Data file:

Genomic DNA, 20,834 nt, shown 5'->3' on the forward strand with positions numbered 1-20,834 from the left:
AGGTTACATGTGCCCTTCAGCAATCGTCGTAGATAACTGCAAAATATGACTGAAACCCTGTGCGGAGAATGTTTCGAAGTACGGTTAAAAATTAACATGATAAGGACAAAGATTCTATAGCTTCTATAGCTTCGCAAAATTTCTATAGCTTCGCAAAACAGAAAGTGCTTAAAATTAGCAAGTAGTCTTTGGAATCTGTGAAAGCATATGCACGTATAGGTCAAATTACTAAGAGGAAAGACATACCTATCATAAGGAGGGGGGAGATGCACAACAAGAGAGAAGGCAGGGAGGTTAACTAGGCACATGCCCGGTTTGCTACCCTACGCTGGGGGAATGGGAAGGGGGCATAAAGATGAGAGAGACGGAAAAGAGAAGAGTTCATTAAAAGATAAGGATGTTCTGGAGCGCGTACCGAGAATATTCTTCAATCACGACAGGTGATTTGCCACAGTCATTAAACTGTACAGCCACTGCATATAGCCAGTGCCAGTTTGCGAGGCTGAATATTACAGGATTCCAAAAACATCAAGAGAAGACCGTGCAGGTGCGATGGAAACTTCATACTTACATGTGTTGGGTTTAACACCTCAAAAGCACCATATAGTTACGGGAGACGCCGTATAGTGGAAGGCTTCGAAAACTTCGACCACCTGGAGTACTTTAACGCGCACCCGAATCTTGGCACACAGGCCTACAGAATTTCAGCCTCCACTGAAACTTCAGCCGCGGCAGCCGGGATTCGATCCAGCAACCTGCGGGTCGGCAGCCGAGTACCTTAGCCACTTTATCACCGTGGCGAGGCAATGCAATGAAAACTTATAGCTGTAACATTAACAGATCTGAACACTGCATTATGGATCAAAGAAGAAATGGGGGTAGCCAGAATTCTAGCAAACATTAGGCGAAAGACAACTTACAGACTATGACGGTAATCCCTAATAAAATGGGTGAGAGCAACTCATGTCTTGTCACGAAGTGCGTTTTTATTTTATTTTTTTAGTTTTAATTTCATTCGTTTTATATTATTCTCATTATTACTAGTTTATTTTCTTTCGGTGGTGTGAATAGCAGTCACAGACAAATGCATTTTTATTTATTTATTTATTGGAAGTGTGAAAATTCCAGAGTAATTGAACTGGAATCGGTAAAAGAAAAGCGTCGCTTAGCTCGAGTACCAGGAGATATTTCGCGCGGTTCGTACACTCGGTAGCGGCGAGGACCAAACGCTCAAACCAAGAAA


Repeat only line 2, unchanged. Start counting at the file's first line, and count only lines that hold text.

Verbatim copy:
AGGTTACATGTGCCCTTCAGCAATCGTCGTAGATAACTGCAAAATATGACTGAAACCCTGTGCGGAGAATGTTTCGAAGTACGGTTAAAAATTAACATGATAAGGACAAAGATTCTATAGCTTCTATAGCTTCGCAAAATTTCTATAGCTTCGCAAAACAGAAAGTGCTTAAAATTAGCAAGTAGTCTTTGGAATCTGTGAAAGCATATGCACGTATAGGTCAAATTACTAAGAGGAAAGACATACCTATCATAAGGAGGGGGGAGATGCACAACAAGAGAGAAGGCAGGGAGGTTAACTAGGCACATGCCCGGTTTGCTACCCTACGCTGGGGGAATGGGAAGGGGGCATAAAGATGAGAGAGACGGAAAAGAGAAGAGTTCATTAAAAGATAAGGATGTTCTGGAGCGCGTACCGAGAATATTCTTCAATCACGACAGGTGATTTGCCACAGTCATTAAACTGTACAGCCACTGCATATAGCCAGTGCCAGTTTGCGAGGCTGAATATTACAGGATTCCAAAAACATCAAGAGAAGACCGTGCAGGTGCGATGGAAACTTCATACTTACATGTGTTGGGTTTAACACCTCAAAAGCACCATATAGTTACGGGAGACGCCGTATAGTGGAAGGCTTCGAAAACTTCGACCACCTGGAGTACTTTAACGCGCACCCGAATCTTGGCACACAGGCCTACAGAATTTCAGCCTCCACTGAAACTTCAGCCGCGGCAGCCGGGATTCGATCCAGCAACCTGCGGGTCGGCAGCCGAGTACCTTAGCCACTTTATCACCGTGGCGAGGCAATGCAATGAAAACTTATAGCTGTAACATTAACAGATCTGAACACTGCATTATGGATCAAAGAAGAAATGGGGGTAGCCAGAATTCTAGCAAACATTAGGCGAAAGACAACTTACAGACTATGACGGTAATCCCTAATAAAATGGGTGAGAGCAACTCATGTCTTGTCACGAAGTGCGTTTTTATTTTATTTTTTTAGTTTTAATTTCATTCGTTTTATATTATTCTCATTATTACTAGTTTATTTTCTTTCGGTGGTGTGAATAGCAGTCACAGACAAATGCATTTTTATTTATTTATTTATTGGAAGTGTGAAAATTCCAGAGTAATTGAACTGGAATCGGTAAAAGAAAAGCGTCGCTTAGCTCGAGTACCAGGAGATATTTCGCGCGGTTCGTACACTCGGTAGCGGCGAGGACCAAACGCTCAAACCAAGAAA